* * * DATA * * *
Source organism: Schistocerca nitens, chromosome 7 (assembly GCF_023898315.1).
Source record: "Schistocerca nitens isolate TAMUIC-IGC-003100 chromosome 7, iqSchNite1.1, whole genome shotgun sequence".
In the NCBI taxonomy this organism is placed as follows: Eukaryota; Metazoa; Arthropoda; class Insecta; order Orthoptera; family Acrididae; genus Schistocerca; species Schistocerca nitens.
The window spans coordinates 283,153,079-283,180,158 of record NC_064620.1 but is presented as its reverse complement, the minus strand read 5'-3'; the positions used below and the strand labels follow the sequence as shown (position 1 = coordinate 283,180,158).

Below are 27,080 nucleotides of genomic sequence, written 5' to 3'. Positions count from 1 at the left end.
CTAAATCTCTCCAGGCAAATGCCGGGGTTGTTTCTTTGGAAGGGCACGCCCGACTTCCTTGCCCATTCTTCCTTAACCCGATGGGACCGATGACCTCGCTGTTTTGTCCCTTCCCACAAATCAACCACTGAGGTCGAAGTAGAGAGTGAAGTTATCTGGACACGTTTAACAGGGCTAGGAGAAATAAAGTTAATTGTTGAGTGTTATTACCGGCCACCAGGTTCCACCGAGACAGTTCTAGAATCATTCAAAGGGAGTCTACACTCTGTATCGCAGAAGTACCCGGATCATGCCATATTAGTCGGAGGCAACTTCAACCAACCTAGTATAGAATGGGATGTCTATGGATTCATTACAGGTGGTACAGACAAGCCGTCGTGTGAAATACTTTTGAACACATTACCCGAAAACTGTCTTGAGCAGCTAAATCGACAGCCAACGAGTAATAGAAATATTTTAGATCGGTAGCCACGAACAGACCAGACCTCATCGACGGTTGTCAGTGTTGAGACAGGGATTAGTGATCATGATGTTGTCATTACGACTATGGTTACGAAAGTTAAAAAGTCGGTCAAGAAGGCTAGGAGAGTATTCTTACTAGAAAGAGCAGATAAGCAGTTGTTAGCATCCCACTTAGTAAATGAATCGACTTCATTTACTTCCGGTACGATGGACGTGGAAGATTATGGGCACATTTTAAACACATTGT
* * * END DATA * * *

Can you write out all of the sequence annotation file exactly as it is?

Source organism: Schistocerca nitens, chromosome 7 (assembly GCF_023898315.1).
Source record: "Schistocerca nitens isolate TAMUIC-IGC-003100 chromosome 7, iqSchNite1.1, whole genome shotgun sequence".
In the NCBI taxonomy this organism is placed as follows: Eukaryota; Metazoa; Arthropoda; class Insecta; order Orthoptera; family Acrididae; genus Schistocerca; species Schistocerca nitens.
The window spans coordinates 283,153,079-283,180,158 of record NC_064620.1 but is presented as its reverse complement, the minus strand read 5'-3'; the positions used below and the strand labels follow the sequence as shown (position 1 = coordinate 283,180,158).

Below are 27,080 nucleotides of genomic sequence, written 5' to 3'. Positions count from 1 at the left end.
CTAAATCTCTCCAGGCAAATGCCGGGGTTGTTTCTTTGGAAGGGCACGCCCGACTTCCTTGCCCATTCTTCCTTAACCCGATGGGACCGATGACCTCGCTGTTTTGTCCCTTCCCACAAATCAACCACTGAGGTCGAAGTAGAGAGTGAAGTTATCTGGACACGTTTAACAGGGCTAGGAGAAATAAAGTTAATTGTTGAGTGTTATTACCGGCCACCAGGTTCCACCGAGACAGTTCTAGAATCATTCAAAGGGAGTCTACACTCTGTATCGCAGAAGTACCCGGATCATGCCATATTAGTCGGAGGCAACTTCAACCAACCTAGTATAGAATGGGATGTCTATGGATTCATTACAGGTGGTACAGACAAGCCGTCGTGTGAAATACTTTTGAACACATTACCCGAAAACTGTCTTGAGCAGCTAAATCGACAGCCAACGAGTAATAGAAATATTTTAGATCGGTAGCCACGAACAGACCAGACCTCATCGACGGTTGTCAGTGTTGAGACAGGGATTAGTGATCATGATGTTGTCATTACGACTATGGTTACGAAAGTTAAAAAGTCGGTCAAGAAGGCTAGGAGAGTATTCTTACTAGAAAGAGCAGATAAGCAGTTGTTAGCATCCCACTTAGTAAATGAATCGACTTCATTTACTTCCGGTACGATGGACGTGGAAGATTATGGGCACATTTTAAACACATTGT